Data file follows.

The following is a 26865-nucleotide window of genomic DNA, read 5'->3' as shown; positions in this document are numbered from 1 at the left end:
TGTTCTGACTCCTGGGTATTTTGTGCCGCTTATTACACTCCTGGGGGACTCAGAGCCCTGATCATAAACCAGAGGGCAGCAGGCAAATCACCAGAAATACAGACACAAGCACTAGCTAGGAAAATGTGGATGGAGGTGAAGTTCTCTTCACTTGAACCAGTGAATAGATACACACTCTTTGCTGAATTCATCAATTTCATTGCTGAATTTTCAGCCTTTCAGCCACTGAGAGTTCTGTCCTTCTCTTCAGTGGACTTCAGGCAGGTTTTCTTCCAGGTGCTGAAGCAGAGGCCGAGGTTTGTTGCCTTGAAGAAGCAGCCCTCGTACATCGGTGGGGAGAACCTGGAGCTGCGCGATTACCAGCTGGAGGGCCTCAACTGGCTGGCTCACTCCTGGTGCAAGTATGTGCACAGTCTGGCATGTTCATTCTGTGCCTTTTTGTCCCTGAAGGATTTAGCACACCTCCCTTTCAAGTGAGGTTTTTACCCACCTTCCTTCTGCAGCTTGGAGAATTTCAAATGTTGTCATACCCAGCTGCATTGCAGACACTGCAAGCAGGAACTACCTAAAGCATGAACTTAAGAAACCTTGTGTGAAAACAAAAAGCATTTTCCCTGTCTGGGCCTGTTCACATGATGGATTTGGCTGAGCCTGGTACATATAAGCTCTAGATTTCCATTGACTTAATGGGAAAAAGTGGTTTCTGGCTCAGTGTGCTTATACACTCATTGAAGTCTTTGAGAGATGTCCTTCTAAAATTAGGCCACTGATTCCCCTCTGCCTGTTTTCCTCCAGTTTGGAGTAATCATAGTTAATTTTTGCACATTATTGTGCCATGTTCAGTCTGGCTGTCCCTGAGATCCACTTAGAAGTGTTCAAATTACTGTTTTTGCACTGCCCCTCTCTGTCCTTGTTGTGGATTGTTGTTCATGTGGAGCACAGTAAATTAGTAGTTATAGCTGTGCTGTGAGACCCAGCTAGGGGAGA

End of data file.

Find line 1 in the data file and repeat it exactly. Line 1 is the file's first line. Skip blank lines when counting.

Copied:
The following is a 26865-nucleotide window of genomic DNA, read 5'->3' as shown; positions in this document are numbered from 1 at the left end: